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Proc Natl Acad Sci U S A. 2004 Dec 21;101(51):17747-52. Epub 2004 Dec 14.

Massive horizontal transfer of mitochondrial genes from diverse land plant donors to the basal angiosperm Amborella.

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  • 1Department of Biology, Indiana University, Bloomington, IN 47405-3700, USA.

Abstract

Several plants are known to have acquired a single mitochondrial gene by horizontal gene transfer (HGT), but whether these or any other plants have acquired many foreign genes is entirely unclear. To address this question, we focused on Amborella trichopoda, because it was already known to possess one horizontally acquired gene and because it was found in preliminary analyses to contain several more. We comprehensively sequenced the mitochondrial protein gene set of Amborella, sequenced a variable number of mitochondrial genes from 28 other diverse land plants, and conducted phylogenetic analyses of these sequences plus those already available, including the five sequenced mitochondrial genomes of angiosperms. Results indicate that Amborella has acquired one or more copies of 20 of its 31 known mitochondrial protein genes from other land plants, for a total of 26 foreign genes, whereas no evidence for HGT was found in the five sequenced genomes. Most of the Amborella transfers are from other angiosperms (especially eudicots), whereas others are from nonangiosperms, including six striking cases of transfer from (at least three different) moss donors. Most of the transferred genes are intact, consistent with functionality and/or recency of transfer. Amborella mtDNA has sustained proportionately more HGT than any other eukaryotic, or perhaps even prokaryotic, genome yet examined.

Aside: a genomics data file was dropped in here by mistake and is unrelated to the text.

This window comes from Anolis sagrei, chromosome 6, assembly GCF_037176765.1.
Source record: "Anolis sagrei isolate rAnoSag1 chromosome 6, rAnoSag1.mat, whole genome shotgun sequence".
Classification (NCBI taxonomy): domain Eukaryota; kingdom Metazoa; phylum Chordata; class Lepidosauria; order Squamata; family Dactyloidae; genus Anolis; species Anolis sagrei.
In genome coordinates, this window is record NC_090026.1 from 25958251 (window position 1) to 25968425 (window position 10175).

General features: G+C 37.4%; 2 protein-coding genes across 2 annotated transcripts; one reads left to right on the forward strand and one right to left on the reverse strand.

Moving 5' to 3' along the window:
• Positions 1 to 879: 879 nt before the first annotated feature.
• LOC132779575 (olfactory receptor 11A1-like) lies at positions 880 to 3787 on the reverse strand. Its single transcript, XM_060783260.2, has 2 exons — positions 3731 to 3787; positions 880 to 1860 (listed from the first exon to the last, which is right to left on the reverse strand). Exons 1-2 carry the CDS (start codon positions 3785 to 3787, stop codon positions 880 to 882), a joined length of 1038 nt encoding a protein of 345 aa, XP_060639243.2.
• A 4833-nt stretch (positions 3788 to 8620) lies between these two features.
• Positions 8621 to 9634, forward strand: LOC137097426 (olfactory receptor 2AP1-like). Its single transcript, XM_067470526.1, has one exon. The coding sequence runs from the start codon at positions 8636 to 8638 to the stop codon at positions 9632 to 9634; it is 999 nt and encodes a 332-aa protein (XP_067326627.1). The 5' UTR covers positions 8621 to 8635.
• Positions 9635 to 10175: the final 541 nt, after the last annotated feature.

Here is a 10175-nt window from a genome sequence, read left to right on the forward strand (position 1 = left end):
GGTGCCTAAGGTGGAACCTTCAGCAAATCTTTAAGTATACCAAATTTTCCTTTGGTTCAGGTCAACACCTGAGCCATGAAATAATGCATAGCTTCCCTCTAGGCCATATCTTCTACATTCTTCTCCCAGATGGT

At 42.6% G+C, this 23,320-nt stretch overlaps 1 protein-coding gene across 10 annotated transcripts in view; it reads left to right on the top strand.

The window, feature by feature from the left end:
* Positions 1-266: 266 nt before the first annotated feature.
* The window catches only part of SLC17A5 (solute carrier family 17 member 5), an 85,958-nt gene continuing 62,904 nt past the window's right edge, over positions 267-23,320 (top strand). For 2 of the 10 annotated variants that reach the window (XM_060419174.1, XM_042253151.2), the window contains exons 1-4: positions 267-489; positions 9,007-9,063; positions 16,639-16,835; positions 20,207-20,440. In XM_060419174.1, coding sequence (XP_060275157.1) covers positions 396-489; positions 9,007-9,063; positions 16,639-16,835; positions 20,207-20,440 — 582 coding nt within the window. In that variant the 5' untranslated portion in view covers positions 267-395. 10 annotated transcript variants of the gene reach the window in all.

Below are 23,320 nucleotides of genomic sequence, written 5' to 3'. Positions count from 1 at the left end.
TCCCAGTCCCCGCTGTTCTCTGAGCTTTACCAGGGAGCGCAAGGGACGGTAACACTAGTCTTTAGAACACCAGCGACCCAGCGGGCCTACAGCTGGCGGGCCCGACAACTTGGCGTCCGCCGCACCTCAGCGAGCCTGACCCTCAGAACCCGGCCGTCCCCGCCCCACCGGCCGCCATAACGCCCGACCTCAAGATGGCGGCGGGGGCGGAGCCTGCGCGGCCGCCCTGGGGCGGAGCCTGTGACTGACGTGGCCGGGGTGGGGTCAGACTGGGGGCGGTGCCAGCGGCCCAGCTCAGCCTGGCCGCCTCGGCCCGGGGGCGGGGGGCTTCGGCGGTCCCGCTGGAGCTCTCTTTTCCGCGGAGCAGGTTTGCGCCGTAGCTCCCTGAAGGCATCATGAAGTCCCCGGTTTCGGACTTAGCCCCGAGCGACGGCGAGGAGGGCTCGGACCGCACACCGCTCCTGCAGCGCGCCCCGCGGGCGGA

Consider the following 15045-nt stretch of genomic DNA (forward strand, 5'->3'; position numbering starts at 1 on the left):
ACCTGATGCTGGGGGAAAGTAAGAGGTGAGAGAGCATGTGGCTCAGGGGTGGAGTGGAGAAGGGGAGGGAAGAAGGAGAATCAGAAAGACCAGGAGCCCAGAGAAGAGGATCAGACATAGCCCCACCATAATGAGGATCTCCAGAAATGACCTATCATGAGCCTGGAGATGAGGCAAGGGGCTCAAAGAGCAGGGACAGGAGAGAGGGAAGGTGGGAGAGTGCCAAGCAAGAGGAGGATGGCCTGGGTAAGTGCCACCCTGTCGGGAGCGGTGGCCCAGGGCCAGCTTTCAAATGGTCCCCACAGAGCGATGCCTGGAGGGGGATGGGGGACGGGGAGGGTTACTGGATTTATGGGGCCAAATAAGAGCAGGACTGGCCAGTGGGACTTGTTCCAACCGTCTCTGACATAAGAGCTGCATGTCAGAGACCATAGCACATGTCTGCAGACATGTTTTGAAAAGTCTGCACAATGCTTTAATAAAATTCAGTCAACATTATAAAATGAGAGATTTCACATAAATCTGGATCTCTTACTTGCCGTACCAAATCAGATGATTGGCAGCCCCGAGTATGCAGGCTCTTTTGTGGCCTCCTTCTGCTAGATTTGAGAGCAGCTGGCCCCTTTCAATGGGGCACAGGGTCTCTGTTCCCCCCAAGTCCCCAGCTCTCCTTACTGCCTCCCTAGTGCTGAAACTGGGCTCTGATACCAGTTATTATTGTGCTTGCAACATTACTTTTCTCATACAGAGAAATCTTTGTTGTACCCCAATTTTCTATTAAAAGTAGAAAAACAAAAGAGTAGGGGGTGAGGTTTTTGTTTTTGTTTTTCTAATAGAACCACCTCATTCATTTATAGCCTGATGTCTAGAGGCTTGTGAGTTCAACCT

PMID:
15598737
[PubMed - indexed for MEDLINE]
PMCID:
PMC539785
Free PMC Article

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